Unpaid eldercare and its impact on the US labor supply

Tanima Ahmed, Maria Floro


Globally, the dependency ratio is rising due to increase in aging population. Individuals, especially women are challenged when choosing between participating in the labor market and providing care. Using 2011-2017 American Time Use Survey data for a subsample of individuals aged 25- 61 years, we examine the effect of frequent eldercare provision on labor force participation in the US using bivariate probit instrumental variable approach. Our findings suggest that unpaid eldercare performed frequently reduces labor force participation. Female frequent providers are likely to have lower labor force participation compared to their male counterparts. Robustness and sensitivity checks confirm these findings.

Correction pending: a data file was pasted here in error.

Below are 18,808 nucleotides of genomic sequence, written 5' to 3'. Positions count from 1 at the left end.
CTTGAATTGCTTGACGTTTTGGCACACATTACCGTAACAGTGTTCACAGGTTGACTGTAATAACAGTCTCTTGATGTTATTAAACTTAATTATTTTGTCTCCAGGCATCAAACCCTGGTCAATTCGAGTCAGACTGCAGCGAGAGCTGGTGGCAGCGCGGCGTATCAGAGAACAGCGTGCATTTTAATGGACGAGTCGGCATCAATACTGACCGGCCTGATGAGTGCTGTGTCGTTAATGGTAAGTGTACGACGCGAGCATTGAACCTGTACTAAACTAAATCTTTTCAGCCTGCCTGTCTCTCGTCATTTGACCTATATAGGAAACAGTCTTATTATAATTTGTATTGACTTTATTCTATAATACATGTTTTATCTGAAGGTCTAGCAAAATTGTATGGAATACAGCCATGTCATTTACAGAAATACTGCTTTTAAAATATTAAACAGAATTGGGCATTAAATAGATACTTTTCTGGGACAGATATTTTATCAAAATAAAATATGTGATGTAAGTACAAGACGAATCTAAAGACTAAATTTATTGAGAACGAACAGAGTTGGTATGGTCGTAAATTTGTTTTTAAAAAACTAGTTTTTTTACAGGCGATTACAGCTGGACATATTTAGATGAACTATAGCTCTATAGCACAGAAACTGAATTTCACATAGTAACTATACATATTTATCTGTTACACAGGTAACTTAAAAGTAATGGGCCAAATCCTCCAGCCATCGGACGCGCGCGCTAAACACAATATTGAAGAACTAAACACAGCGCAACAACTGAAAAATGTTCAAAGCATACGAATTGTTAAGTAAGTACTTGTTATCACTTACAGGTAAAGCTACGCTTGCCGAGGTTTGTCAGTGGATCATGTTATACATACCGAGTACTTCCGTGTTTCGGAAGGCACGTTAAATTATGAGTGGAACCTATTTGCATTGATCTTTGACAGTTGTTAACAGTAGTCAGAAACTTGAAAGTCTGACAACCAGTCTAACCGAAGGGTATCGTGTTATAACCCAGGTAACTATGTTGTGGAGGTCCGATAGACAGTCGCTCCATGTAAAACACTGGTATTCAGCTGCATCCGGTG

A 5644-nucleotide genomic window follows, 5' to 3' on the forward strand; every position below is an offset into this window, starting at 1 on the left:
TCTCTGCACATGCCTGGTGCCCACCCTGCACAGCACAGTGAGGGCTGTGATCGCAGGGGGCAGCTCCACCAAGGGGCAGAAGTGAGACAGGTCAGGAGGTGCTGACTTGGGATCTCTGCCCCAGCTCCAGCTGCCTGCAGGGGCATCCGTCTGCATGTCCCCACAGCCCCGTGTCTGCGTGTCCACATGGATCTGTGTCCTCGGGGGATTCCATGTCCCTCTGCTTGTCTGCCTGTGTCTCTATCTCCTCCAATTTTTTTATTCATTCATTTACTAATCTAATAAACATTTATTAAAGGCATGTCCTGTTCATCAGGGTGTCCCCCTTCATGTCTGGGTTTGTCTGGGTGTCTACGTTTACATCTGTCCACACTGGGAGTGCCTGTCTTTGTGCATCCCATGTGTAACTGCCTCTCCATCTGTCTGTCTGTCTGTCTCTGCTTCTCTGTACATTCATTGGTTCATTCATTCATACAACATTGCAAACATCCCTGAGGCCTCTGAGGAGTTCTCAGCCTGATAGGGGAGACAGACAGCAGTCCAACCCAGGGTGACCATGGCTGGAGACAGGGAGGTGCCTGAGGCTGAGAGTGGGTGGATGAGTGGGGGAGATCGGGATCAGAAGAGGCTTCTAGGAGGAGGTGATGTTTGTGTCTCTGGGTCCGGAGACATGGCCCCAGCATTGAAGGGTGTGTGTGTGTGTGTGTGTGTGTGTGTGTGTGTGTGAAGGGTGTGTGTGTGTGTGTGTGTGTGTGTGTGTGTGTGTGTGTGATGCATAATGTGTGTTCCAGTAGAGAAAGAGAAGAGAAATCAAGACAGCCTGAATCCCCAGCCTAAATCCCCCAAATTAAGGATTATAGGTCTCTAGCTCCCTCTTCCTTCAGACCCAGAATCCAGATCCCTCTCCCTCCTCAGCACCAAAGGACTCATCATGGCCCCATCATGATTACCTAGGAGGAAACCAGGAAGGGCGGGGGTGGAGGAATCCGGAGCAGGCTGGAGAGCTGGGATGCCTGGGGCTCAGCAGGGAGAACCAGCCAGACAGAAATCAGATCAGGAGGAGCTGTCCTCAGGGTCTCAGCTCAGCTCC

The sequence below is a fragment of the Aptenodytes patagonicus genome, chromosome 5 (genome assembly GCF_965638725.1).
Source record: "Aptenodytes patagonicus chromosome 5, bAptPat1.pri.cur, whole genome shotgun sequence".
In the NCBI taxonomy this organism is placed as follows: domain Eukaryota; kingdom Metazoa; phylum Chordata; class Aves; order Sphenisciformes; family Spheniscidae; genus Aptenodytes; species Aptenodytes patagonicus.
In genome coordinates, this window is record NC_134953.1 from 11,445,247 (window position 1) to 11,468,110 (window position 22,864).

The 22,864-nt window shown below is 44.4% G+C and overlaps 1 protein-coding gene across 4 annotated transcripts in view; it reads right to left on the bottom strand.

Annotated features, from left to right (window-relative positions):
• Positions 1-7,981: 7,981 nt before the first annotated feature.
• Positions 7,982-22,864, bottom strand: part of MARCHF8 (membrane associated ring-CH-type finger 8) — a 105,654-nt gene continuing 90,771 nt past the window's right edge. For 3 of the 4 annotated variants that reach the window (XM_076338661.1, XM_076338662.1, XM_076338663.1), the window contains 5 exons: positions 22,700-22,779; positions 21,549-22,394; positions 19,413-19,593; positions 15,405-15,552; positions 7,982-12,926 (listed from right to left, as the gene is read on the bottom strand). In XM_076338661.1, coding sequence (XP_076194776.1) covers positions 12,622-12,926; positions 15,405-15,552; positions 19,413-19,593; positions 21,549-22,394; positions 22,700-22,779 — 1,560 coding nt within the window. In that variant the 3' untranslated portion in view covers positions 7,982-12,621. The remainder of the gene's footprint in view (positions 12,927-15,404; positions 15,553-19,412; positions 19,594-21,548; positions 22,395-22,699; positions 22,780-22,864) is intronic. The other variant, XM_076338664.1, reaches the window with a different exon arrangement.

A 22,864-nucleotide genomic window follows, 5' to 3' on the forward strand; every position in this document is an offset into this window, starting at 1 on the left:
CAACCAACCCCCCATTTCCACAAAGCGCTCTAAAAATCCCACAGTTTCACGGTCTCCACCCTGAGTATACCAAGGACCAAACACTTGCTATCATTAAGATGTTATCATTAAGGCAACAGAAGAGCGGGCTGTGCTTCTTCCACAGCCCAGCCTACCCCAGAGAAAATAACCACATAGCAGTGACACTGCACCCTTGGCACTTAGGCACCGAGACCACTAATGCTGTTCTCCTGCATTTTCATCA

JEL Classification: J14, J16, J22


aging, eldercare, labor supply, United States

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